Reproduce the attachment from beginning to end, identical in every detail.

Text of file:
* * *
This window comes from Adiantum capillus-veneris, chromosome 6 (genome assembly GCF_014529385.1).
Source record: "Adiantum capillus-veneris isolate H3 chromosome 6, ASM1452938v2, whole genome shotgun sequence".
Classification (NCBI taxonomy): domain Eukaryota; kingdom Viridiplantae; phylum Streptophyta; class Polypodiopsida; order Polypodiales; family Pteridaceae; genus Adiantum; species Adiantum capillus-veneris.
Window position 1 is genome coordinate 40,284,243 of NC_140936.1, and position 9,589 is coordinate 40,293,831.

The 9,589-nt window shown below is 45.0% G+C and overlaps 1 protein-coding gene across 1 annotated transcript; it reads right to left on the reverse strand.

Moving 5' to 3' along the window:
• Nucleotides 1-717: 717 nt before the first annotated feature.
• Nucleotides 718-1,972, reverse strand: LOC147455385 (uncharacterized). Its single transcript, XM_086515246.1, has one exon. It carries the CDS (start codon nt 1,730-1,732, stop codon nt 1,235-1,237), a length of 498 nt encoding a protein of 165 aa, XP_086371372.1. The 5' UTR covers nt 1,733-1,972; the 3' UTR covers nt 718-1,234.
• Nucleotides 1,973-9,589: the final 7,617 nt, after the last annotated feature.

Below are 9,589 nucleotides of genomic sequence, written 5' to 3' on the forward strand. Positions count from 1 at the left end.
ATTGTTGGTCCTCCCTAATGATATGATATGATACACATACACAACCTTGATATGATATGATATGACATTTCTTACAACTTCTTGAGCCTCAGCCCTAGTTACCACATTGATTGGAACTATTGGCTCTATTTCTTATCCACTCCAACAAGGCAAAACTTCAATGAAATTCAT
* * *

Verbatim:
This window comes from Adiantum capillus-veneris, chromosome 6 (genome assembly GCF_014529385.1).
Source record: "Adiantum capillus-veneris isolate H3 chromosome 6, ASM1452938v2, whole genome shotgun sequence".
Classification (NCBI taxonomy): domain Eukaryota; kingdom Viridiplantae; phylum Streptophyta; class Polypodiopsida; order Polypodiales; family Pteridaceae; genus Adiantum; species Adiantum capillus-veneris.
Window position 1 is genome coordinate 40,284,243 of NC_140936.1, and position 9,589 is coordinate 40,293,831.

The 9,589-nt window shown below is 45.0% G+C and overlaps 1 protein-coding gene across 1 annotated transcript; it reads right to left on the reverse strand.

Moving 5' to 3' along the window:
• Nucleotides 1-717: 717 nt before the first annotated feature.
• Nucleotides 718-1,972, reverse strand: LOC147455385 (uncharacterized). Its single transcript, XM_086515246.1, has one exon. It carries the CDS (start codon nt 1,730-1,732, stop codon nt 1,235-1,237), a length of 498 nt encoding a protein of 165 aa, XP_086371372.1. The 5' UTR covers nt 1,733-1,972; the 3' UTR covers nt 718-1,234.
• Nucleotides 1,973-9,589: the final 7,617 nt, after the last annotated feature.

Below are 9,589 nucleotides of genomic sequence, written 5' to 3' on the forward strand. Positions count from 1 at the left end.
ATTGTTGGTCCTCCCTAATGATATGATATGATACACATACACAACCTTGATATGATATGATATGACATTTCTTACAACTTCTTGAGCCTCAGCCCTAGTTACCACATTGATTGGAACTATTGGCTCTATTTCTTATCCACTCCAACAAGGCAAAACTTCAATGAAATTCAT